I have found various sources saying that ketones are acidic (pKa=20), and then relate it to the formation of the enolate ion. However, isn't an enolate ion of a ketone basic due to the oxygen's negative charge and all the pairs of electrons surrounding it?
I think you need to recall the definition of an acid (in the Bronsted-Lowry scheme). An acid is a proton donor. A base is a proton acceptor. When a acid dissociates, it forms a hydrogen ion and the conjugate base of the acid. Remember, acid and base are only relative terms. The species which loses a proton in the reaction is acting as an acid and that which gains a proton is a base.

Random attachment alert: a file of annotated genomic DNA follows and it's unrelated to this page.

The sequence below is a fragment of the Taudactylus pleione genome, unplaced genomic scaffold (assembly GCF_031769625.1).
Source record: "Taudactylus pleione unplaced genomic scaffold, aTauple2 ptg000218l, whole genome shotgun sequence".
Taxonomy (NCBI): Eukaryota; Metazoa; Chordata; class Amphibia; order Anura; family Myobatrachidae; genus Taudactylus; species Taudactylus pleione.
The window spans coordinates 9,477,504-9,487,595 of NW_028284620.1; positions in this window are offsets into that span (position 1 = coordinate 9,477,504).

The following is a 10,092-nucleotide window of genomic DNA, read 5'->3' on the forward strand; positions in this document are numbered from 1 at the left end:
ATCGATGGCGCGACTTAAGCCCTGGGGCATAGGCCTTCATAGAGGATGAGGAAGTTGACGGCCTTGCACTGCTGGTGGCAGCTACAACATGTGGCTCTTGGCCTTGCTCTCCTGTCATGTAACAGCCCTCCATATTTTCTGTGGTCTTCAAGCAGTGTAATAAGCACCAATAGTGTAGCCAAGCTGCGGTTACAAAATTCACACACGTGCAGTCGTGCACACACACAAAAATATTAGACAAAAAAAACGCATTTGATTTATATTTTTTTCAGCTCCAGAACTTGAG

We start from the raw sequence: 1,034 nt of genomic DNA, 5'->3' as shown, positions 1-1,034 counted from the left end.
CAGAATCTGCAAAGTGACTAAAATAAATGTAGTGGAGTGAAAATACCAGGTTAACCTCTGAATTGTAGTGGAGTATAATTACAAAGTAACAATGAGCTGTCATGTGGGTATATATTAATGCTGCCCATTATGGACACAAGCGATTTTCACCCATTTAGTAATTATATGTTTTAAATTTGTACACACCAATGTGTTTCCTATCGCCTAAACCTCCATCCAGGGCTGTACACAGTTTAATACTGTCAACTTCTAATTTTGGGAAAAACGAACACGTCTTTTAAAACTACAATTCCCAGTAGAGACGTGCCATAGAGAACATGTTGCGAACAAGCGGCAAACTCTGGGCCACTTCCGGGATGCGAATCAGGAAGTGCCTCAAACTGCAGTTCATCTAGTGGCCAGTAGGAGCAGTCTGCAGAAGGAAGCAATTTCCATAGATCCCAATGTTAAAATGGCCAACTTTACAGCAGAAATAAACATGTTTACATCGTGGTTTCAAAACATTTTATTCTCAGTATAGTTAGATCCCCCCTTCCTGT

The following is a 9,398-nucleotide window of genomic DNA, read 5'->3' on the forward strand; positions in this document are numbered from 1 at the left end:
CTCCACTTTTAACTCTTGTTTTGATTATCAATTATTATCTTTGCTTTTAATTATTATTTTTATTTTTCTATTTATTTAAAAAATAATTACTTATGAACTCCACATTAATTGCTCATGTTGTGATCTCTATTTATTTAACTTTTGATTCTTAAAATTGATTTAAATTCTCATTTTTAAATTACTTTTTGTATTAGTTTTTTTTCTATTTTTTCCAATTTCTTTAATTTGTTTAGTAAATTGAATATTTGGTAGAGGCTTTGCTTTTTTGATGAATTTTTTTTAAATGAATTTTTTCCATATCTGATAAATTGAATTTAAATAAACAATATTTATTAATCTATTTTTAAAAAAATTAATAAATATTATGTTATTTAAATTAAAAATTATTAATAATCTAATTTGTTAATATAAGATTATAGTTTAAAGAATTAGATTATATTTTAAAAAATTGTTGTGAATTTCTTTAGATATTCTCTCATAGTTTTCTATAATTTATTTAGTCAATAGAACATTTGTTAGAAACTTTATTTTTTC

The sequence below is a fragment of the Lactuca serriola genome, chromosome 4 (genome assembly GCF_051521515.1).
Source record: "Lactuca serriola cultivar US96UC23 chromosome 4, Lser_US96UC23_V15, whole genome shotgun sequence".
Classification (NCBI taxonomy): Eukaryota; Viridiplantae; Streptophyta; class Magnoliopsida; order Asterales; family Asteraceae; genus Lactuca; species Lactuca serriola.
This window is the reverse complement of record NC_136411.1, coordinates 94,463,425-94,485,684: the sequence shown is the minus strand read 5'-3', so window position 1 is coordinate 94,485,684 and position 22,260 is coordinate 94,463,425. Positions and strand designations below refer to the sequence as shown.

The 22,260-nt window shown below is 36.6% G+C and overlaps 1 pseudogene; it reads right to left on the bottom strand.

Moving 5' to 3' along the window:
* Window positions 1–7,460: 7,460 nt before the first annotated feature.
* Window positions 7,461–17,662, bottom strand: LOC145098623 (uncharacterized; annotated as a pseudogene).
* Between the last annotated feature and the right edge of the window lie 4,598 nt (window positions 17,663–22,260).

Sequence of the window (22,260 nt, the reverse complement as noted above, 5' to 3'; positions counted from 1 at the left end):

In the example above, the ketone is acting as an acid because it donates a proton. The hydride anion is acting a base because it accepts a proton. The resulting enolate anion is stabilised by delocalisation of the negative charge onto the oxygen. In the reverse reaction, the enolate would act as a base, accepting a proton from hydrogen (this is unlikely to happen though because the hydrogen will be liberated as a gas).
It will shift the places of the double bond and one of the hydrogen atoms, which will end up in a compound with a double bond between two of the carbon atoms.
That makes an enol which isn't as stable as a Ketone. The enol and Ketone are in a equilibrium which causes the enol to lose an hydrogen ion which then - the enol will become an enolate.